Engineers Without Borders at UCSB may have attracted a few more members with homemade soup and alarming statistics at its Friday kickoff dinner.
Mechanical engineering staff members David Bothman and Mary Dinh, and materials graduate student William Martinez started a local chapter of EWB-USA last fall. Growing membership encouraged the group to hold an inaugural dinner at the Engineering II Pavilion that would let potential members know about the UCSB chapter and allow national EWB-USA founder William Farr to give a talk. Over 50 people attended the event, including a dozen existing EWB-USA members.
EWB-USA is a national group built on local chapters whose mission is to improve the quality of life of people living in third-world countries, Farr said. The group relies on volunteers to provide engineering skills and labor that improve critical infrastructure such as water distribution systems and waste removal systems.
Many people in developed countries take clean drinking water and sanitation for granted, but much of the world does not have these necessities, Farr said. He said average industrialized countries have about 20 acres per person, while India has only 2.6 acres per person, and that the greater population density of poorer countries contributes to the rapid depletion of their natural resources.
Farr said that his inspiration for starting EWB-USA came from seeing a huge discrepancy between the lifestyles of people in first-world and third-world countries.
“I am an industrial engineer that has been providing things to the one billion that already have a bunch of stuff,” he said. “Well, what about all the other people?”
Farr said that the footprint of a person is metaphorically how much energy and natural resources they consume.
“I got out of school and went straight to the corporate world. I didn’t even have time to think about the footprint I was creating,” he said. “Reduce our footprint. That is the key.”
Farr said that effort spent creating frivolous gadgets and ornaments could be better spent providing clean drinking water to the 1.2 billion people who currently drink from contaminated sources.
“Increase, nourish and enhance life on earth – wow. Can we do that?” Farr said. “Yes!”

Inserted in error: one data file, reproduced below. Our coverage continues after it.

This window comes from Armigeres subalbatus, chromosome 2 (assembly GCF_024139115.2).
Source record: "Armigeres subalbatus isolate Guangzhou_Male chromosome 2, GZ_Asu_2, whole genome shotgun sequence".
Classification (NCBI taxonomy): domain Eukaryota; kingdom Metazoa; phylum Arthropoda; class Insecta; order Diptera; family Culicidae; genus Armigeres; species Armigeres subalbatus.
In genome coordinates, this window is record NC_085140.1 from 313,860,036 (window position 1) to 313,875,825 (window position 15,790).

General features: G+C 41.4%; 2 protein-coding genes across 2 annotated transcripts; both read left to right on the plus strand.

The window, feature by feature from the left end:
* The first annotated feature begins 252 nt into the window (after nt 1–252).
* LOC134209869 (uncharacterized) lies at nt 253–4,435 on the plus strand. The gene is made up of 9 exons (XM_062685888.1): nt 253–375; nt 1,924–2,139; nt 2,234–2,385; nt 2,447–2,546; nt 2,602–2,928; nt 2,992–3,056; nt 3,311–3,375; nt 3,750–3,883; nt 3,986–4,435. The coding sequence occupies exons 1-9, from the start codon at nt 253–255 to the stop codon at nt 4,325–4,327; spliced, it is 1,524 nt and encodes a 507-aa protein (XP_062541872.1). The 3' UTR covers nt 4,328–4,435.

EWB-USA member Carl Neufeld, who also spoke at the dinner, said EWB makes more of a difference than some other groups because the participants do the work directly instead of just donating money.
“EWB is a new way to attack these problems,” Neufeld said. “We want to help achieve a more sustainable world.”
Not all EWB-USA members travel abroad to the project site, Martinez said. Some members travel in order to perform the actual building, while others stay here and plan out solutions on paper. In addition to engineering students, EWB-USA is also in need of other skilled students and professionals wanting to help.
“We need business students, cultural students,” Farr said. “We need more than just engineers.”
There has been a lot of interest from students and professionals around the world, Farr said. There were only four universities represented at the 2002 national conference. In 2003 there were 26, four of which were UC campuses.
“We have not yet done any advertising, and still I get two to three calls a week from universities all over the world,” Farr said. “The takeoff phase is now. We are growing too fast, and we need full-time administrative people to keep us on track.”
Francisco Bloom, a graduate student in materials, said he had not known much about the group before he attended the meeting, but found the meeting very informative.
“You get to realize what the group does,” he said. “I guess I am more interested in the engineering aspect.”
EWB-USA member Vanni Lughi said that the local UCSB chapter is currently planning to build a water system in Thailand and another in Peru. The chapter is awaiting approval from EWB-USA and financial contributions from donors in order to proceed and seeking volunteers to organize fundraising activities.
For more information, see the chapter website at http://www.engineering.ucsb.edu/~ewb-ucsb.